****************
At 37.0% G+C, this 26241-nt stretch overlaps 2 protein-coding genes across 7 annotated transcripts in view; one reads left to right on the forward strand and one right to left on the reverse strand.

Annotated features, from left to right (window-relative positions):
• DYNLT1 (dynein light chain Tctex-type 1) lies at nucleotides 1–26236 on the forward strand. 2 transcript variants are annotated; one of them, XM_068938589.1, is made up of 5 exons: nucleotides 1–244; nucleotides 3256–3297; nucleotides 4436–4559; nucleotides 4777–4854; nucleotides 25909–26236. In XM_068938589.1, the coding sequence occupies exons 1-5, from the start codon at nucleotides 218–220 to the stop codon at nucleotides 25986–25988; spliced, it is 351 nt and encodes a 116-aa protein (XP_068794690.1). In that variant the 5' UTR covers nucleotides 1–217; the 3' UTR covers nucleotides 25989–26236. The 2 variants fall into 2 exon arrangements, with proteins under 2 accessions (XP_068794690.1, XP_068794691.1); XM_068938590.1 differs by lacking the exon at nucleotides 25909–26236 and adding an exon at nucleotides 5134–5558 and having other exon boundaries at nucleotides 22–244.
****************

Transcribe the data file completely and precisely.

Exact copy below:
At 37.0% G+C, this 26241-nt stretch overlaps 2 protein-coding genes across 7 annotated transcripts in view; one reads left to right on the forward strand and one right to left on the reverse strand.

Annotated features, from left to right (window-relative positions):
• DYNLT1 (dynein light chain Tctex-type 1) lies at nucleotides 1–26236 on the forward strand. 2 transcript variants are annotated; one of them, XM_068938589.1, is made up of 5 exons: nucleotides 1–244; nucleotides 3256–3297; nucleotides 4436–4559; nucleotides 4777–4854; nucleotides 25909–26236. In XM_068938589.1, the coding sequence occupies exons 1-5, from the start codon at nucleotides 218–220 to the stop codon at nucleotides 25986–25988; spliced, it is 351 nt and encodes a 116-aa protein (XP_068794690.1). In that variant the 5' UTR covers nucleotides 1–217; the 3' UTR covers nucleotides 25989–26236. The 2 variants fall into 2 exon arrangements, with proteins under 2 accessions (XP_068794690.1, XP_068794691.1); XM_068938590.1 differs by lacking the exon at nucleotides 25909–26236 and adding an exon at nucleotides 5134–5558 and having other exon boundaries at nucleotides 22–244.